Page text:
By ANDREA POTEET
Sunday Times Newspapers
ALLEN PARK — Two City Council members have a gift for the city: their paychecks.
Councilmen Kevin Rourke and Kyle Tertzag announced at Tuesday’s meeting that they will be working for the city for free.
Rourke said he will forgo his monthly $355 check for the months of March, April, May and June. He said he made the decision after talking to residents on the phone and through e-mail prior to the meeting.
“It may not be a lot,” Rourke said. “It’s a part-time job. I didn’t get in it for the money. The eight years I’ve been doing this, it’s because of the people, and because I live here.”
Tertzag did not give a specific time frame, but said he will give his paycheck back to the city for the foreseeable future.
“However long I’m here, you can have it,” he said.
The announcements came at the end of a meeting in which many residents called for all council members and the mayor to work for free rather than lay off its Fire Department. The entire 25-member department received 30-day layoff notices Feb. 24. City officials have said they intend to bargain with the department to reduce costs; March 26 is the deadline for an agreement between the two parties.
The possible layoffs are one response to the city’s projected $7 million budget deficit for the next four years. The Allen Park Studio Center is projected to lose $1.2 million a year for that period.
The entire council has come under fire in recent months regarding the property. It is now 80 percent full after Its biggest tenant, Unity Studios, left in the fall after a year in the complex.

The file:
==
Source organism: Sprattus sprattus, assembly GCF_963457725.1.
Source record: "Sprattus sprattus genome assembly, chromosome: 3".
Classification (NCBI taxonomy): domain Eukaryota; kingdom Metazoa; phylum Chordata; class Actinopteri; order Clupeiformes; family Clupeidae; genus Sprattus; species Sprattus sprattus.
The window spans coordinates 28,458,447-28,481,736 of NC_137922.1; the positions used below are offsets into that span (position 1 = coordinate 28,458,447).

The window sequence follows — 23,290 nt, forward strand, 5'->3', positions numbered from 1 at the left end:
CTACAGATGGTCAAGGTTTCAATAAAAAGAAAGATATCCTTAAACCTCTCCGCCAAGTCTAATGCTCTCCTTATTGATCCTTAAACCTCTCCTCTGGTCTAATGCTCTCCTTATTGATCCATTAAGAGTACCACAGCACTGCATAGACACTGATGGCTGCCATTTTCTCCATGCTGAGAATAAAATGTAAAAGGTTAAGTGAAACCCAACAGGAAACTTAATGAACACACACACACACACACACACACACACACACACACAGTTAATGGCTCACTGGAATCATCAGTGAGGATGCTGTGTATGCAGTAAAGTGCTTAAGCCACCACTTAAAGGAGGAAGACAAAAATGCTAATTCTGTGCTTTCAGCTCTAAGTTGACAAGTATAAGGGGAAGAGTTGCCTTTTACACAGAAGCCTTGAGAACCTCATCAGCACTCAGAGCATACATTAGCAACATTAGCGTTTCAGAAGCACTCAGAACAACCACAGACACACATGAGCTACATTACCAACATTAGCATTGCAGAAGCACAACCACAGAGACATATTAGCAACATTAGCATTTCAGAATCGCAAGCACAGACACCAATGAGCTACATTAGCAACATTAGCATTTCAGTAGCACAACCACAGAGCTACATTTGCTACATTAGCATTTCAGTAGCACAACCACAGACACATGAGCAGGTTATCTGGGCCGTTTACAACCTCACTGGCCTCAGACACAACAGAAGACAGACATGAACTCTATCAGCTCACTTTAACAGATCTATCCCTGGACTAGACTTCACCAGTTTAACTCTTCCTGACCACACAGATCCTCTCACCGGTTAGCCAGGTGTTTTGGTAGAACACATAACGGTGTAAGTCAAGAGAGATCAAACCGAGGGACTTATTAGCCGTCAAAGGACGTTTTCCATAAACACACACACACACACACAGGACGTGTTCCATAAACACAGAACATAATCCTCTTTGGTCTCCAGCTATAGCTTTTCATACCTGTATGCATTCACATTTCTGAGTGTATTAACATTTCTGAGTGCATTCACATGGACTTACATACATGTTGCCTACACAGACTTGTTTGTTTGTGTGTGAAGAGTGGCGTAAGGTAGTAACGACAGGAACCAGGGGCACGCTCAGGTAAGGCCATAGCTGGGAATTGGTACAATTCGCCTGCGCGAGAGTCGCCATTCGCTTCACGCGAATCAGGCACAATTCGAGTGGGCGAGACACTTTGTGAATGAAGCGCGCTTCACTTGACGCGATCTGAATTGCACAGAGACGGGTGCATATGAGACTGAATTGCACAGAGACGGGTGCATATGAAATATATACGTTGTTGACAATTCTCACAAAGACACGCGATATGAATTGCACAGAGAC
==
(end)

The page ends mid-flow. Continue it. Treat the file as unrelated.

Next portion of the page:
“You were all engulfed with the flames of passion about this project, about bringing the city back up,” Sabrina Casteel, an 18-year-old Allen Park High School student, said. “But now you’ve left the city in ashes. Now you want our trust, but we’ve only been burned by you. We need a reason to trust you all again.”
Many residents also called for the resignation of Mayor Gary Burtka. City Administrator Eric Waidelich announced his own resignation last week.
Others said they did not want anyone to resign. Some residents brought up ideas for the complex, such as renting it out to medical marijuana businesses. The city currently has a moratorium in effect on applications for such businesses.
Other residents mentioned they were now paying less in taxes due to decreasing property values and wondered if they could donate the difference to help save the Fire Department. City Attorney Todd Flood said he would review the matter.
“I’m not interested in anyone resigning,” resident Max Rodriguez said. “I’m interested in people resolving the situation we’re in.”